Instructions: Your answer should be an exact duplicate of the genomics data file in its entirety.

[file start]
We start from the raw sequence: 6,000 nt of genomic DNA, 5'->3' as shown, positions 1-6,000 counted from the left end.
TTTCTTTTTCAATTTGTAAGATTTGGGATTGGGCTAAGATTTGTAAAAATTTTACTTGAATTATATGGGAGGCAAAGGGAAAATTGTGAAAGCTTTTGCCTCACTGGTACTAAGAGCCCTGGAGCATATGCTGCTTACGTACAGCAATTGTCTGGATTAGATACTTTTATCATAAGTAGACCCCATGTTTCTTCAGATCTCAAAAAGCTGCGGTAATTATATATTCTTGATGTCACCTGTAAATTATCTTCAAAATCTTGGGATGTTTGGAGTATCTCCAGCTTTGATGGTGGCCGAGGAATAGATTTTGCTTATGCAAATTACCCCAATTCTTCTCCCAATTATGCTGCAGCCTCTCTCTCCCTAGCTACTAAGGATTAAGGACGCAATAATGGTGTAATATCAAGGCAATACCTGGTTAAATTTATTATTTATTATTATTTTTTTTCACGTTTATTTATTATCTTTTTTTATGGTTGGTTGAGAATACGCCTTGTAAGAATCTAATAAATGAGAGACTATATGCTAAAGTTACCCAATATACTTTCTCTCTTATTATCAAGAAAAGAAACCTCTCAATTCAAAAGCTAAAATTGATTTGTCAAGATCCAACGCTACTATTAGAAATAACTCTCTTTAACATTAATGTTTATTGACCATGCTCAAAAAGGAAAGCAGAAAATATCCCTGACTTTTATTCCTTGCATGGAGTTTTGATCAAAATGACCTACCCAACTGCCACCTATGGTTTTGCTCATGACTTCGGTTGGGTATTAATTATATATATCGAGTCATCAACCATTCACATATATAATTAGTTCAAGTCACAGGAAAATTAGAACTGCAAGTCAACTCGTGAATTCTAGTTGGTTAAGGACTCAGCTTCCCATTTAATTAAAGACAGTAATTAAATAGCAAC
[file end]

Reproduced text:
We start from the raw sequence: 6,000 nt of genomic DNA, 5'->3' as shown, positions 1-6,000 counted from the left end.
TTTCTTTTTCAATTTGTAAGATTTGGGATTGGGCTAAGATTTGTAAAAATTTTACTTGAATTATATGGGAGGCAAAGGGAAAATTGTGAAAGCTTTTGCCTCACTGGTACTAAGAGCCCTGGAGCATATGCTGCTTACGTACAGCAATTGTCTGGATTAGATACTTTTATCATAAGTAGACCCCATGTTTCTTCAGATCTCAAAAAGCTGCGGTAATTATATATTCTTGATGTCACCTGTAAATTATCTTCAAAATCTTGGGATGTTTGGAGTATCTCCAGCTTTGATGGTGGCCGAGGAATAGATTTTGCTTATGCAAATTACCCCAATTCTTCTCCCAATTATGCTGCAGCCTCTCTCTCCCTAGCTACTAAGGATTAAGGACGCAATAATGGTGTAATATCAAGGCAATACCTGGTTAAATTTATTATTTATTATTATTTTTTTTCACGTTTATTTATTATCTTTTTTTATGGTTGGTTGAGAATACGCCTTGTAAGAATCTAATAAATGAGAGACTATATGCTAAAGTTACCCAATATACTTTCTCTCTTATTATCAAGAAAAGAAACCTCTCAATTCAAAAGCTAAAATTGATTTGTCAAGATCCAACGCTACTATTAGAAATAACTCTCTTTAACATTAATGTTTATTGACCATGCTCAAAAAGGAAAGCAGAAAATATCCCTGACTTTTATTCCTTGCATGGAGTTTTGATCAAAATGACCTACCCAACTGCCACCTATGGTTTTGCTCATGACTTCGGTTGGGTATTAATTATATATATCGAGTCATCAACCATTCACATATATAATTAGTTCAAGTCACAGGAAAATTAGAACTGCAAGTCAACTCGTGAATTCTAGTTGGTTAAGGACTCAGCTTCCCATTTAATTAAAGACAGTAATTAAATAGCAAC